$1.8M ‘Big Oly’ Ford Bronco Flips in Off-Road Race, Keeps Going
The famous 1969 Ford Bronco race truck was rolled during the NORRA 1000 this past weekend, but has lived to tell the tale.
Parnelli Jones became one of the bigger names in the world of desert racing, largely for his efforts behind the wheel of his "Big Oly" Ford Bronco in the 1970s. That same truck is still out competing today, believe it or not, and with competition comes risk. Risk became reality this weekend as "Big Oly" got rolled, as reported by Road and Track.
The vintage race truck was competing in this year's NORRA Mexican 1000 when it came to grief. As per video shared by NTR Films on Instagram, the driver spun out on top of a small berm at low speed, with the vehicle tumbling down the slope and coming to rest on its roof. Photos captured by FishGistics show the Bronco on its roof, as well as the damage to the truck once it was flipped back on its wheels.
Jones' "Big Oly" Bronco sold for $1.87 million at auction last year, as part of a series of lots from the racer's own collection. It made "Big Oly" the most expensive Bronco ever sold, though the tube-frame design means that it's not exactly a factory model. Built for desert racing, the truck featured a 400 hp 351 Windsor V8, a beefy suspension for harsh off-road conditions, and the giant aluminum wing above the passenger compartment to aid handling at speed. Notably, "Big Oly" is a purely 2WD truck.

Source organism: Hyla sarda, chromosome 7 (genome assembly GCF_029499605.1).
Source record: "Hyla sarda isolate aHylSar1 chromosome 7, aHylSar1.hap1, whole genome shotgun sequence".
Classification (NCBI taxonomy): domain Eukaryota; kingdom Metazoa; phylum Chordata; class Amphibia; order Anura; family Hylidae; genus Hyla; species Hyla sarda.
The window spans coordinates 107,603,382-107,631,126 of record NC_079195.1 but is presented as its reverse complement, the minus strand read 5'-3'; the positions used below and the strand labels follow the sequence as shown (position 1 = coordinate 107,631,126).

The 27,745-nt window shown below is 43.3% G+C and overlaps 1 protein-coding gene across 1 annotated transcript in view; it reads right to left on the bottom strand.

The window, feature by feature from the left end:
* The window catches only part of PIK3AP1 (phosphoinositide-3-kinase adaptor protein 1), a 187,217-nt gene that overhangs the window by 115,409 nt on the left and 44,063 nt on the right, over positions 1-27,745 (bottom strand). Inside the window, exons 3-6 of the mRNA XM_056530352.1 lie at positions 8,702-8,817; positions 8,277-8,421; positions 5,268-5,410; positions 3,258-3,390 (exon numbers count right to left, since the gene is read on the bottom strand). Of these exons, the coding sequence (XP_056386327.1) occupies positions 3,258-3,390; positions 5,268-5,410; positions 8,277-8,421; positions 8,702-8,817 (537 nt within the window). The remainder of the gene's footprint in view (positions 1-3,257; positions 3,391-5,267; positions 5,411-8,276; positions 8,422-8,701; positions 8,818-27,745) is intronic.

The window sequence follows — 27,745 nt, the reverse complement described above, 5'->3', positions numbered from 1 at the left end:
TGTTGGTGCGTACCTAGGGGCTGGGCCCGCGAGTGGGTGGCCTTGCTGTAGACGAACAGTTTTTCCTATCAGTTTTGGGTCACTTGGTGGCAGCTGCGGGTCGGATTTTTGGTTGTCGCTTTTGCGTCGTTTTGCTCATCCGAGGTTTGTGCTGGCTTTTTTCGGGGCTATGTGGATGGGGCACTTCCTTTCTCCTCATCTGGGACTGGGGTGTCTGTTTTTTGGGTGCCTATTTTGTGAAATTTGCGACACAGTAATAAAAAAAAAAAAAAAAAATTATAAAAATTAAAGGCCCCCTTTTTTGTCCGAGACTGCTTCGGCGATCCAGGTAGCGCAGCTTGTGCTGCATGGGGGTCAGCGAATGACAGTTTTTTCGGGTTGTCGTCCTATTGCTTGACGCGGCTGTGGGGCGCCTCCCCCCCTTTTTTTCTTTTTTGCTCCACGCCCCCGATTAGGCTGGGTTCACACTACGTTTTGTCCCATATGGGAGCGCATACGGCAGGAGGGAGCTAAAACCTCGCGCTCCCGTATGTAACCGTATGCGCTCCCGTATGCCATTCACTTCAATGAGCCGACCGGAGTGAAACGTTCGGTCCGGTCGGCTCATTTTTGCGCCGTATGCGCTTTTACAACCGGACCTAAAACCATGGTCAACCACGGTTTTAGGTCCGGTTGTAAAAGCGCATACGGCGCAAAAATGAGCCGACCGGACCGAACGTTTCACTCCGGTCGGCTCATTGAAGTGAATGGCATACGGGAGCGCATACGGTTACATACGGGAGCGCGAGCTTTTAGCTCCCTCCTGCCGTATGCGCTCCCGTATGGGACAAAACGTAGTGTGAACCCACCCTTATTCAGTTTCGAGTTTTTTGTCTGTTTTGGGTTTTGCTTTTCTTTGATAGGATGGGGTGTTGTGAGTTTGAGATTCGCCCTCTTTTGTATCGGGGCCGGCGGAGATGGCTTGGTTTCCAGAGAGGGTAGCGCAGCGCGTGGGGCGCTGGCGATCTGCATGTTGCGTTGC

With "Big Oly", named for sponsor Olympia Beer, Jones took victory in the Baja 1000 in both 1971 and 1972. The truck also helped Jones dominate several other races in the following years. It's considered the forebearer of today's modern desert racing trucks, with its custom chassis and fiberglass replica body.
Despite the crash, damage appeared to be minimal. The aluminum wing above the passenger compartment appeared to take the brunt of the hit. Impressively, the incident didn't stop the Bronco from continuing on. Once flipped back on its wheels, the driver was able to rejoin the race, avoiding the pain of the NORRA 1000 retirements list.
Nobody wants to see precious vintage race cars damaged. They're valuable artifacts of historical significance and are often irreplaceable. However, a race car is a working, moving thing, and they are always best appreciated doing what they do best - tearing up the dirt or ripping laps out on track. That does come with a calculated risk, but it's often worthwhile. More often than not, sheet metal can be duly repaired and these proud machines can wheel again.
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